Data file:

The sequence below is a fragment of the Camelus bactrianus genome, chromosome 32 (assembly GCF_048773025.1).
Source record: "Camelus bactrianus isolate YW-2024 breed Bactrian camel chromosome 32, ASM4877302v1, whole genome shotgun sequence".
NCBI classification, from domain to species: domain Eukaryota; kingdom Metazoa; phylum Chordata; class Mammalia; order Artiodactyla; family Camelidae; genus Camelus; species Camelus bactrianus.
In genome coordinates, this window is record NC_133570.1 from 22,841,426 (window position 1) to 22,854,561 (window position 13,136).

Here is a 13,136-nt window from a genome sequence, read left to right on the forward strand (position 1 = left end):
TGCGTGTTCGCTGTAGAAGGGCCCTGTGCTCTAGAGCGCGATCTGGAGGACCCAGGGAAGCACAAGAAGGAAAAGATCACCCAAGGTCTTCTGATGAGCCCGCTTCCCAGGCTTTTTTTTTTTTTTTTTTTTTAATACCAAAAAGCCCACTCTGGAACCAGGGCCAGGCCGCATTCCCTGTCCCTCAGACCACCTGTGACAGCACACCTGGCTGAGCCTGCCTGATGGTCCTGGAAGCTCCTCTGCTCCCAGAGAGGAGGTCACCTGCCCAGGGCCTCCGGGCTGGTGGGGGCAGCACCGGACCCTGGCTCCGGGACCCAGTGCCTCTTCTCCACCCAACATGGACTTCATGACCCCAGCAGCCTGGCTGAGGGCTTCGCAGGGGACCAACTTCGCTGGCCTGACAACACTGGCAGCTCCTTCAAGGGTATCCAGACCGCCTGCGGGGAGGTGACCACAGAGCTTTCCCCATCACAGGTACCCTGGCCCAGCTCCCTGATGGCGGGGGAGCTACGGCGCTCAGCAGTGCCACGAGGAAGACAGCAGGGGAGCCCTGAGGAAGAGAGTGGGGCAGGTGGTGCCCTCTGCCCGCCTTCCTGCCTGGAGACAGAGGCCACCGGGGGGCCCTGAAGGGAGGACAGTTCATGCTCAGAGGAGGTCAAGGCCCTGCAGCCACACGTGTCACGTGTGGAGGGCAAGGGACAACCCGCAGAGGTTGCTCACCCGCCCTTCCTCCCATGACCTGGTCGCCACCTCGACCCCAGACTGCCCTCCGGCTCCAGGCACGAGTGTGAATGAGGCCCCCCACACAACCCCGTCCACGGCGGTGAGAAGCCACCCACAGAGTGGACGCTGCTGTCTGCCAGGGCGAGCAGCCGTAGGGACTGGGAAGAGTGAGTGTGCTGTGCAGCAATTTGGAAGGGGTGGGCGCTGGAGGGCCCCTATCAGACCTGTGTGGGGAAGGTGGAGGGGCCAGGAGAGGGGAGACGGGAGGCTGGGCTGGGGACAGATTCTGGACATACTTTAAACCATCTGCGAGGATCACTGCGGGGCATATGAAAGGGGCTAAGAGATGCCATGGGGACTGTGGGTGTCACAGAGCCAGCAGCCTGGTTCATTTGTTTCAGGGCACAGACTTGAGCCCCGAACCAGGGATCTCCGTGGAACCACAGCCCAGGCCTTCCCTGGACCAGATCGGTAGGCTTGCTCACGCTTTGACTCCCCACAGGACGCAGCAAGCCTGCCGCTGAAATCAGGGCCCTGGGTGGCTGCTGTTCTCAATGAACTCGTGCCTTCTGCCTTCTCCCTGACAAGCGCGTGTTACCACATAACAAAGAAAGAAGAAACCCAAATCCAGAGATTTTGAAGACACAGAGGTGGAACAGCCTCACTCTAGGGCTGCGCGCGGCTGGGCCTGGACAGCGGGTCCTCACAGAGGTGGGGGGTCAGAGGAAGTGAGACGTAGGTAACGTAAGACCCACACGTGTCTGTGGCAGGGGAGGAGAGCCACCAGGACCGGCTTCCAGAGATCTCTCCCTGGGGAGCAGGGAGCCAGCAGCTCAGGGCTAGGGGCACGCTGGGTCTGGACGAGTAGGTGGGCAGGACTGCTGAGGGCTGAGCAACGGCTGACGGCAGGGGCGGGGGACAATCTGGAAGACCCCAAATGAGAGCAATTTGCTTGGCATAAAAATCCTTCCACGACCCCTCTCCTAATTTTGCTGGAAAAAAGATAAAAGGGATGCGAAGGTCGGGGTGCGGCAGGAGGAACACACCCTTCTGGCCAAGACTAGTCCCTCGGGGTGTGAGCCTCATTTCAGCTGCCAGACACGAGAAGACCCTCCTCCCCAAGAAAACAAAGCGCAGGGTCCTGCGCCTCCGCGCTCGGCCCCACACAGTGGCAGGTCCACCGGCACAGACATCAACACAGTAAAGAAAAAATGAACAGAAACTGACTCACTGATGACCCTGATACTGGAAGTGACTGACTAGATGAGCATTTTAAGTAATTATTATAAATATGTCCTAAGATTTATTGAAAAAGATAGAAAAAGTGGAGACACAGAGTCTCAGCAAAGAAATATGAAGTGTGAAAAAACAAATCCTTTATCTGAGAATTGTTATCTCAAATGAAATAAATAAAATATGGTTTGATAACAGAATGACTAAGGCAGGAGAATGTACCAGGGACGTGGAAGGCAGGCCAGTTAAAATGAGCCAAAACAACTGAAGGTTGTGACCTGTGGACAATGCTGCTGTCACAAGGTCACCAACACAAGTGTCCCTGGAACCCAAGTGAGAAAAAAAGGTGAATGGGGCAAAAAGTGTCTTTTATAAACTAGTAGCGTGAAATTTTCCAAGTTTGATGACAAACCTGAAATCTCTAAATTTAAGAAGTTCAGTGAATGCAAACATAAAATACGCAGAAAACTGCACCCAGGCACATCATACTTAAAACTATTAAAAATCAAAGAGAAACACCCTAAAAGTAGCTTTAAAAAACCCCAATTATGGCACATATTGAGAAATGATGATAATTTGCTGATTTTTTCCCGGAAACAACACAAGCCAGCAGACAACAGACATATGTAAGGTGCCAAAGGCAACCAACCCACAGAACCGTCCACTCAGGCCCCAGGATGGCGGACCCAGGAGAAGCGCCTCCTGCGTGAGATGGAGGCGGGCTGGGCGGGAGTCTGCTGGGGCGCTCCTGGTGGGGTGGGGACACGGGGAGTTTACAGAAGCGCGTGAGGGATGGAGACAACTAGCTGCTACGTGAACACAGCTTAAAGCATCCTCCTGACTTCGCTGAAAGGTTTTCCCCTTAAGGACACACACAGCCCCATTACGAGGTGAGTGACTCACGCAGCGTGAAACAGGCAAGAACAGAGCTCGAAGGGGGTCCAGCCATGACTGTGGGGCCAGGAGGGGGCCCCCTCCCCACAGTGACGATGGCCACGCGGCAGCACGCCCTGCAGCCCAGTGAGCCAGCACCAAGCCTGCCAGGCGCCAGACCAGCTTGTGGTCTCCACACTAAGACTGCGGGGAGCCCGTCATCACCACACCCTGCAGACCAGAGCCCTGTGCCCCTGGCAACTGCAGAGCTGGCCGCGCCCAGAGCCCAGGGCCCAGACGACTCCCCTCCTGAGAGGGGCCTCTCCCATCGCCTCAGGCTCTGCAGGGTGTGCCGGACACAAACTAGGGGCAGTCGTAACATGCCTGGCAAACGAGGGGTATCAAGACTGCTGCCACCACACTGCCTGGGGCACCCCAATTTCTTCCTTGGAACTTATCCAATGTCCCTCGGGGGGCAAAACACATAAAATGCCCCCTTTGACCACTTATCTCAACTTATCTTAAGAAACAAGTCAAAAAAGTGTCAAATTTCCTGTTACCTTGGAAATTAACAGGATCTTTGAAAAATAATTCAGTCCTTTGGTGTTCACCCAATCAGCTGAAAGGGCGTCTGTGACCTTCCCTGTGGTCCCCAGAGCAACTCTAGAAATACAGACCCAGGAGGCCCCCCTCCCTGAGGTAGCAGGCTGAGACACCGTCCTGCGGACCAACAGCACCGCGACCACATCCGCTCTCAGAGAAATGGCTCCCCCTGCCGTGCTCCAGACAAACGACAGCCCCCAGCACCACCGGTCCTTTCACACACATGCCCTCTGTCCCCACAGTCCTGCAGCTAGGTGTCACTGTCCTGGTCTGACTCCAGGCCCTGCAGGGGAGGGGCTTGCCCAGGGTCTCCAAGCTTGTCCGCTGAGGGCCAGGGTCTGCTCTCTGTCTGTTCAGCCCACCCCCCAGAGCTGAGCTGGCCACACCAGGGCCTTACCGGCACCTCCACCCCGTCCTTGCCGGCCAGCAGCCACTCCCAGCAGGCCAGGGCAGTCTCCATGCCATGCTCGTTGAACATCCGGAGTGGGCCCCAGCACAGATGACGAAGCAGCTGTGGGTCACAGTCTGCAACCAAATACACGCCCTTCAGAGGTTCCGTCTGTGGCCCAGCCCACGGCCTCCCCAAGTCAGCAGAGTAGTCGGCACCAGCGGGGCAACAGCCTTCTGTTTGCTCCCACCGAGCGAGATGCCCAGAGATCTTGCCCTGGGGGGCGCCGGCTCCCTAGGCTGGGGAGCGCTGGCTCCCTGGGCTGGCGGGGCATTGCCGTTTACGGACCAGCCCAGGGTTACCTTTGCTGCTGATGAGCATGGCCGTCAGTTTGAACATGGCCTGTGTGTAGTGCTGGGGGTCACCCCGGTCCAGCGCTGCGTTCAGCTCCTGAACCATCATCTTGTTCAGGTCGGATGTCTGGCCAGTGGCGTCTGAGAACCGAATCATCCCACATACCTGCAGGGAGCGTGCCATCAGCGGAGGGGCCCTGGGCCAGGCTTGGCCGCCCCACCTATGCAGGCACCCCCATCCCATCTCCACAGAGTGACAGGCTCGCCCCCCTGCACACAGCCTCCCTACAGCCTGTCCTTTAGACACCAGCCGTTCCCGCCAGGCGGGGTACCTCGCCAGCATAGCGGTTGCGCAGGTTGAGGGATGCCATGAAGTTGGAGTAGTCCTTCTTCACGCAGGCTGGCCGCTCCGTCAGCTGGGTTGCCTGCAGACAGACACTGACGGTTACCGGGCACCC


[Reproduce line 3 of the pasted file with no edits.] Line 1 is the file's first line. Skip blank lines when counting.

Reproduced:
NCBI classification, from domain to species: domain Eukaryota; kingdom Metazoa; phylum Chordata; class Mammalia; order Artiodactyla; family Camelidae; genus Camelus; species Camelus bactrianus.